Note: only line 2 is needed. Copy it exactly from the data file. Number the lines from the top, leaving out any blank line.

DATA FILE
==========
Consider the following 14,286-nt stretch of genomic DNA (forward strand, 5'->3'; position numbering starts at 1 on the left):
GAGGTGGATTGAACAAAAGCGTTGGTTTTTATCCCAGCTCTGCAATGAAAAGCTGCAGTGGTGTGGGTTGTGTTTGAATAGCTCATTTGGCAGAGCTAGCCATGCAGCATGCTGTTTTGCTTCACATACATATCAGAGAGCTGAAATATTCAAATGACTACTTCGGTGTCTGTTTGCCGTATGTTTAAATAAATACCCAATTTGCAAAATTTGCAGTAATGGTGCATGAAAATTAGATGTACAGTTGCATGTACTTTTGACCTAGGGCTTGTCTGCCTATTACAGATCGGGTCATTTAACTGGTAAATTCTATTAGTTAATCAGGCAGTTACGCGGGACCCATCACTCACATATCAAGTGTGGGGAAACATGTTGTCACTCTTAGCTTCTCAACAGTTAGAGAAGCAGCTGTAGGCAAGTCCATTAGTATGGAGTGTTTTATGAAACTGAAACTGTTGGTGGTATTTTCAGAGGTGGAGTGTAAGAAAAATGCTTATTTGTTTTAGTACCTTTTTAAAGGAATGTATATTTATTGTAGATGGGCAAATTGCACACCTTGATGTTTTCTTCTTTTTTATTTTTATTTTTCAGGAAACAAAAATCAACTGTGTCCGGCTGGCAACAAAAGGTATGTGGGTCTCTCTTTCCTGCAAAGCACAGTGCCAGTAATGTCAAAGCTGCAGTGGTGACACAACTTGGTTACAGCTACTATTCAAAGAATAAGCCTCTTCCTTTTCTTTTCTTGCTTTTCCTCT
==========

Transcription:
GAGGTGGATTGAACAAAAGCGTTGGTTTTTATCCCAGCTCTGCAATGAAAAGCTGCAGTGGTGTGGGTTGTGTTTGAATAGCTCATTTGGCAGAGCTAGCCATGCAGCATGCTGTTTTGCTTCACATACATATCAGAGAGCTGAAATATTCAAATGACTACTTCGGTGTCTGTTTGCCGTATGTTTAAATAAATACCCAATTTGCAAAATTTGCAGTAATGGTGCATGAAAATTAGATGTACAGTTGCATGTACTTTTGACCTAGGGCTTGTCTGCCTATTACAGATCGGGTCATTTAACTGGTAAATTCTATTAGTTAATCAGGCAGTTACGCGGGACCCATCACTCACATATCAAGTGTGGGGAAACATGTTGTCACTCTTAGCTTCTCAACAGTTAGAGAAGCAGCTGTAGGCAAGTCCATTAGTATGGAGTGTTTTATGAAACTGAAACTGTTGGTGGTATTTTCAGAGGTGGAGTGTAAGAAAAATGCTTATTTGTTTTAGTACCTTTTTAAAGGAATGTATATTTATTGTAGATGGGCAAATTGCACACCTTGATGTTTTCTTCTTTTTTATTTTTATTTTTCAGGAAACAAAAATCAACTGTGTCCGGCTGGCAACAAAAGGTATGTGGGTCTCTCTTTCCTGCAAAGCACAGTGCCAGTAATGTCAAAGCTGCAGTGGTGACACAACTTGGTTACAGCTACTATTCAAAGAATAAGCCTCTTCCTTTTCTTTTCTTGCTTTTCCTCT